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Home > Blogs > Leslie Kossoff > Women, profit sharing and deteriorating bosses

Women, profit sharing and deteriorating bosses

Profit sharing | Women, profit sharing and deteriorating bosses Leslie Kossoff

There's a highly enjoyable, marvelously disingenuous article in the Telegraph newspaper about how a study showed that "relations between female workers and their bosses deteriorate dramatically when profit sharing schemes are introduced."

I admit, I had to laugh. It was kind of cute.

First, the article was written by a man. Second, the research that was performed was by a man. What that means is that men were interpreting women's reactions to an organizational system that is, very likely, designed by men.

(I don't say that lightly. Most organizational systems are designed by men.)

The reason that our intrepid researcher gave for the surprising outcome (or at least to his surprise) of women's reactions to bosses had to do with the profit-sharing system itself. It was posited that the additional pressures that women face outside the organization would engender additional pressures from within the enterprise toward women's performance since everyone's remuneration would be affected.

I'm paraphrasing, but that's the gist of it.

It was noted as an interesting side note (only) that this had more to do with the team putting the pressure on their female coworkers but didn't altogether explain why it was the bosses who were the ones called out, specifically, as those with whom the relationship would deteriorate.

Let me give the researchers a bit of a clue. It's not the profit-sharing system that is the problem. Nor is it the team members.

It's the fact that women have been taught not to trust the organization or its bosses, with good reason.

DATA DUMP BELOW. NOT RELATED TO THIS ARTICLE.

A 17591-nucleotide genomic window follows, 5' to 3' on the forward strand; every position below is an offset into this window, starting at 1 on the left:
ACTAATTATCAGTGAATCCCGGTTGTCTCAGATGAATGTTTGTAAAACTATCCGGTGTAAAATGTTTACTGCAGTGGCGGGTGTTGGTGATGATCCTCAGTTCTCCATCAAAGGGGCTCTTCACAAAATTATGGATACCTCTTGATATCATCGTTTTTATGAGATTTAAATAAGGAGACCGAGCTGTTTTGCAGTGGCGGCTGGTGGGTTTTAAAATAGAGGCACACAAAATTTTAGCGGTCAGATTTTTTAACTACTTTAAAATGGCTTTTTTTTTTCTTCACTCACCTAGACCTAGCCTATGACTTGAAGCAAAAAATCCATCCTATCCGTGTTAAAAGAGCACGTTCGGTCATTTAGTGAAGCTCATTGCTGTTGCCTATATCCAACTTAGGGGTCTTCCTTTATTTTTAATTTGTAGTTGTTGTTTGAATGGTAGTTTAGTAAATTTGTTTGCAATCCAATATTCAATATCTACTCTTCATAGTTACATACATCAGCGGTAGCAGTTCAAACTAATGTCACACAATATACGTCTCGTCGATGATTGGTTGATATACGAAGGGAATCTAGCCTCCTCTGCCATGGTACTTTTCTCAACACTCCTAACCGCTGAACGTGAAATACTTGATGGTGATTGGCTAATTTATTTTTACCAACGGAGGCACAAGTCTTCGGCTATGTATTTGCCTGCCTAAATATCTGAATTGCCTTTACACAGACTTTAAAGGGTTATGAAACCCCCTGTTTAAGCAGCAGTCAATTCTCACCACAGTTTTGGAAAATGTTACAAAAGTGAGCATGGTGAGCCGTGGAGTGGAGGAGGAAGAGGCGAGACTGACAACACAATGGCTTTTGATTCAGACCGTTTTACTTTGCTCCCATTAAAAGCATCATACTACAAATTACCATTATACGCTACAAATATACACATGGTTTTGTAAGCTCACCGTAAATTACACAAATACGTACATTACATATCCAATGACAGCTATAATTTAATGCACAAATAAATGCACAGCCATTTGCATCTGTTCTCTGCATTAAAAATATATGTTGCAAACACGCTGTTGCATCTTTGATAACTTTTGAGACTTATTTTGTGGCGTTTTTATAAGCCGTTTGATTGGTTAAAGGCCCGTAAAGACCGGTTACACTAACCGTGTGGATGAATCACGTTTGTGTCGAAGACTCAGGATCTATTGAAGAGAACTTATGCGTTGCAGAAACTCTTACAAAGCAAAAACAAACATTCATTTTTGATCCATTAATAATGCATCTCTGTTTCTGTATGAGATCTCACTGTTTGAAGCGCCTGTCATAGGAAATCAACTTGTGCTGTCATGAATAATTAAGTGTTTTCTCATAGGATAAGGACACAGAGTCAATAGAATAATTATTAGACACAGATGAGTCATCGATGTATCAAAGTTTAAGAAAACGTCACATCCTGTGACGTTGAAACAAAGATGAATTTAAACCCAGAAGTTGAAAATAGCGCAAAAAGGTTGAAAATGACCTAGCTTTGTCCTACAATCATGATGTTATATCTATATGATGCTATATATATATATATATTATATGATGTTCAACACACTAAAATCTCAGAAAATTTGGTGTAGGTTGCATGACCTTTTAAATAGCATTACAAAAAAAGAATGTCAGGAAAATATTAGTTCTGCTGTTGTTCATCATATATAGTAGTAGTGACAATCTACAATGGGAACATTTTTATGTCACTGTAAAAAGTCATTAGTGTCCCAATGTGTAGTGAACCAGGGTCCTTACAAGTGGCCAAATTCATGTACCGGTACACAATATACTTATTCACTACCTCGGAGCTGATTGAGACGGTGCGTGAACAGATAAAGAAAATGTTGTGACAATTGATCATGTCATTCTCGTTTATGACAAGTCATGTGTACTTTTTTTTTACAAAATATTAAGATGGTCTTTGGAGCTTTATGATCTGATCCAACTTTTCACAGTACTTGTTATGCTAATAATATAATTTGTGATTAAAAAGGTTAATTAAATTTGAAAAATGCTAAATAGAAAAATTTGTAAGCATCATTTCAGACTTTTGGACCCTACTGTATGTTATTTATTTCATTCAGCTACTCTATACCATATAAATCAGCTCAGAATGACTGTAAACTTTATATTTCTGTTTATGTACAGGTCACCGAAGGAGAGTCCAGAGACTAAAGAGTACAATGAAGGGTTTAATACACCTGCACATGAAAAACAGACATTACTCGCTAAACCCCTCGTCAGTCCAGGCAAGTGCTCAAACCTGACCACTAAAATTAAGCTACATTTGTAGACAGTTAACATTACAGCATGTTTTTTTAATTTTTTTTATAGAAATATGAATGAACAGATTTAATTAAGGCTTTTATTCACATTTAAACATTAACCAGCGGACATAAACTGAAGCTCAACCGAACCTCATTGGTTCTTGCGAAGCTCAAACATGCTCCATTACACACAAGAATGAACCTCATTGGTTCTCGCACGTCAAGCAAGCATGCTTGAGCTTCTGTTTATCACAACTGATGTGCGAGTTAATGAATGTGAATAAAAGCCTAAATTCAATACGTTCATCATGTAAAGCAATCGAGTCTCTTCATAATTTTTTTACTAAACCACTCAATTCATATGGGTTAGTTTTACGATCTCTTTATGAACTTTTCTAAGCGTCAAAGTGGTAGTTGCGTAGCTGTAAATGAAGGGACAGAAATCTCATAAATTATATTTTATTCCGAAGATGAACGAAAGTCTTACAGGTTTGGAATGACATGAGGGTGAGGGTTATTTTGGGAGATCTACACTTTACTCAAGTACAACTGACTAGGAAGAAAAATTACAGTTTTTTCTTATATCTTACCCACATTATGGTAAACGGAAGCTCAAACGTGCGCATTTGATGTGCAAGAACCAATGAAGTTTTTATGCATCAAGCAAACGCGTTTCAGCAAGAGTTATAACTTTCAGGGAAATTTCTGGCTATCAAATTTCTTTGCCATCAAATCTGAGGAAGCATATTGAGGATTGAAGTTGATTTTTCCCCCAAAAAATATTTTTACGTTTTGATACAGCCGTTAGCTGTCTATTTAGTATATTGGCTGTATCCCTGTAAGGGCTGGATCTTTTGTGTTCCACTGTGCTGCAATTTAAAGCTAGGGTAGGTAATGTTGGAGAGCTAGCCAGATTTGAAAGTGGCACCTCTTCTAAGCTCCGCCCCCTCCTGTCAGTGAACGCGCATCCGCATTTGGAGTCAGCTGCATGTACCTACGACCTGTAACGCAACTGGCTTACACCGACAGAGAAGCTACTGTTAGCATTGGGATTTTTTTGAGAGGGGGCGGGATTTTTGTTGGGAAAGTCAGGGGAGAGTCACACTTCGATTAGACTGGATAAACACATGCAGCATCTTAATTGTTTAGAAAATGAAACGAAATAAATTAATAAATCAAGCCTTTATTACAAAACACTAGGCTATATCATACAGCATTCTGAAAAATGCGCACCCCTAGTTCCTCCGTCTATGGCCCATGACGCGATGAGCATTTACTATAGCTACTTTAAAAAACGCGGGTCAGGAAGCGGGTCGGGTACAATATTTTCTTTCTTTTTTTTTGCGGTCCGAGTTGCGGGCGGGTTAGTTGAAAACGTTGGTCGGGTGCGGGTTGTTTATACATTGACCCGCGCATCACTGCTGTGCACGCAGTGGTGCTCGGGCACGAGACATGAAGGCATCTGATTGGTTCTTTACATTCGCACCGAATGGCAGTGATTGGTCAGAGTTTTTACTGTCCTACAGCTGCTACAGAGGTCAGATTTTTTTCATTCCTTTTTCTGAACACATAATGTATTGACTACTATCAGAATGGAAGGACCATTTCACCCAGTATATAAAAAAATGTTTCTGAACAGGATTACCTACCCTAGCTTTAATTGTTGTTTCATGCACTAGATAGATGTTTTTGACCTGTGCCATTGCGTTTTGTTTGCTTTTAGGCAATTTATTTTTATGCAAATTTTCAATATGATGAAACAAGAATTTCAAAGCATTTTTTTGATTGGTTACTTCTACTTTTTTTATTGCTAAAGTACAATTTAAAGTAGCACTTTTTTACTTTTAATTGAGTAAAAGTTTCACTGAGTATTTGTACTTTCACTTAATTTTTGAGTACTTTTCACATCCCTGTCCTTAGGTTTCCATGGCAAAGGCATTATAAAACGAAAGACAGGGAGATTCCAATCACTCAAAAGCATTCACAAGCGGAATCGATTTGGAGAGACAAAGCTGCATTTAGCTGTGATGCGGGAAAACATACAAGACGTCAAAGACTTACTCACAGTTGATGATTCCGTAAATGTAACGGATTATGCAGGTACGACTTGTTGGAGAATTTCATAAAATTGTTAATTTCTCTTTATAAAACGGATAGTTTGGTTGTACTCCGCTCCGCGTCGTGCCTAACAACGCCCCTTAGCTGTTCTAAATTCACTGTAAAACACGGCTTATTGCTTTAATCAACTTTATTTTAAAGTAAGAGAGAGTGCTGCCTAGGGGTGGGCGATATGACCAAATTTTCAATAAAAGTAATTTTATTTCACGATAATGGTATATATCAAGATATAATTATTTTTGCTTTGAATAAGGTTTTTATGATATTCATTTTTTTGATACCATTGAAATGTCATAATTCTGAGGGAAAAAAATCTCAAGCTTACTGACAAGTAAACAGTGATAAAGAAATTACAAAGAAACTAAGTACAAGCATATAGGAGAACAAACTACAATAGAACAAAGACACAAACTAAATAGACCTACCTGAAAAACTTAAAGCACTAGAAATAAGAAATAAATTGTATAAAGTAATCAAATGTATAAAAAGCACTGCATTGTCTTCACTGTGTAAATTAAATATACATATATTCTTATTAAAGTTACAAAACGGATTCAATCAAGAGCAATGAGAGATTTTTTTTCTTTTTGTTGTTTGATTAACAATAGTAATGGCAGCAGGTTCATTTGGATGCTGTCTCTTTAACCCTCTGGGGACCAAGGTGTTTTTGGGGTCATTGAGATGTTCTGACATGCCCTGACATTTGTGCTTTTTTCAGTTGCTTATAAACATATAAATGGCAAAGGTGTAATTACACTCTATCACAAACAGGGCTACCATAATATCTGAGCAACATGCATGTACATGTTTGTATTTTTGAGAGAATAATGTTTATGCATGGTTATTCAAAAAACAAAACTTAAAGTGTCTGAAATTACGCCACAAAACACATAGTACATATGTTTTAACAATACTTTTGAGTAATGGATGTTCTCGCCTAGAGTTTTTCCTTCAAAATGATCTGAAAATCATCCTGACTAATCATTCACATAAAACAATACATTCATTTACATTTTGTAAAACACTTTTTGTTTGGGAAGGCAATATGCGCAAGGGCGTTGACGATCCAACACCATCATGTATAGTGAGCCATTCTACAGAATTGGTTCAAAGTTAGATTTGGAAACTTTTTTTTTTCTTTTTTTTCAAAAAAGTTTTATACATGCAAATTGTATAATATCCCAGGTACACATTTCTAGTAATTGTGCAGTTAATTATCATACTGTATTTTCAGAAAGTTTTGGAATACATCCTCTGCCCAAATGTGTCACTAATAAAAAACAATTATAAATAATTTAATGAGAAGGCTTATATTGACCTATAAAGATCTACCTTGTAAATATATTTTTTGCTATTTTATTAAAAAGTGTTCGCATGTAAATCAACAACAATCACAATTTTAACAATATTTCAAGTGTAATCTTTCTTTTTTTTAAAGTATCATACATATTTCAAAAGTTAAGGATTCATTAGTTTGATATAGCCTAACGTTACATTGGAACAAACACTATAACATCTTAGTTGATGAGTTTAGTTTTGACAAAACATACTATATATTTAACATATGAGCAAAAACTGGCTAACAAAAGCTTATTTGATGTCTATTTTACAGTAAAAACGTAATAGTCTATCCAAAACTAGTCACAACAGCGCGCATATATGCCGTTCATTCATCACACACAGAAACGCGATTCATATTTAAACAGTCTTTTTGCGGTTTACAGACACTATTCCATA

In fact, the profit sharing bit is simply, for women, a further codification of another way in which they believe that they are going to be cheated by the system. That's why the deterioration is in the relationship with the bosses. It's because it's the bosses who decide, design and maintain those systems.

Just another in the panoply of reasons why trust between women and the system (as played by their bosses) is so hard to find, build or maintain.

Let's go a step further.

There's been a lot of talk recently about how the gap between men and women's pay in the UK has decreased substantially in the recent past.

You didn't hear about it? Not a surprise. The results of that particular study were released just a few days before Christmas. (Nothing like burying a story.)

In that case, the research was performed by a woman - which makes it, to me, the worst form of betrayal. Because her findings show that it's the women's fault that their pay isn't as high as their male counterparts. After all, they make those "lifestyle choices" that lead to them having less opportunity to succeed and excel as their male colleagues.